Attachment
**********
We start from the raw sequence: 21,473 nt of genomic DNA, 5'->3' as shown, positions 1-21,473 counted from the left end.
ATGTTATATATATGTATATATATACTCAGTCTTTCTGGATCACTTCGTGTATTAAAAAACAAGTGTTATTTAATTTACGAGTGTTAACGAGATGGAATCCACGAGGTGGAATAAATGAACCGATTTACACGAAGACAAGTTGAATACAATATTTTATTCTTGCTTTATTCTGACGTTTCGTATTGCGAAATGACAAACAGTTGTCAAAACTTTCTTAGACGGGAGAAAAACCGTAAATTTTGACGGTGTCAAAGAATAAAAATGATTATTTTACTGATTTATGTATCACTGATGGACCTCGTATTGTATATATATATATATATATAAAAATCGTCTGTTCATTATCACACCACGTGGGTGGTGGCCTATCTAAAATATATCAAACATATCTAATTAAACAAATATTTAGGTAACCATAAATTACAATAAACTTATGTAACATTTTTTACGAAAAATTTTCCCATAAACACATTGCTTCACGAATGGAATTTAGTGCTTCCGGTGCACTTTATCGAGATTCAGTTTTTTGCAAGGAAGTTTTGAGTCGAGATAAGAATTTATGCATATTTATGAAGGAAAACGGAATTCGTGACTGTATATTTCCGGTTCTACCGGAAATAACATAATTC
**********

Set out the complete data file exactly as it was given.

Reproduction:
We start from the raw sequence: 21,473 nt of genomic DNA, 5'->3' as shown, positions 1-21,473 counted from the left end.
ATGTTATATATATGTATATATATACTCAGTCTTTCTGGATCACTTCGTGTATTAAAAAACAAGTGTTATTTAATTTACGAGTGTTAACGAGATGGAATCCACGAGGTGGAATAAATGAACCGATTTACACGAAGACAAGTTGAATACAATATTTTATTCTTGCTTTATTCTGACGTTTCGTATTGCGAAATGACAAACAGTTGTCAAAACTTTCTTAGACGGGAGAAAAACCGTAAATTTTGACGGTGTCAAAGAATAAAAATGATTATTTTACTGATTTATGTATCACTGATGGACCTCGTATTGTATATATATATATATATATAAAAATCGTCTGTTCATTATCACACCACGTGGGTGGTGGCCTATCTAAAATATATCAAACATATCTAATTAAACAAATATTTAGGTAACCATAAATTACAATAAACTTATGTAACATTTTTTACGAAAAATTTTCCCATAAACACATTGCTTCACGAATGGAATTTAGTGCTTCCGGTGCACTTTATCGAGATTCAGTTTTTTGCAAGGAAGTTTTGAGTCGAGATAAGAATTTATGCATATTTATGAAGGAAAACGGAATTCGTGACTGTATATTTCCGGTTCTACCGGAAATAACATAATTC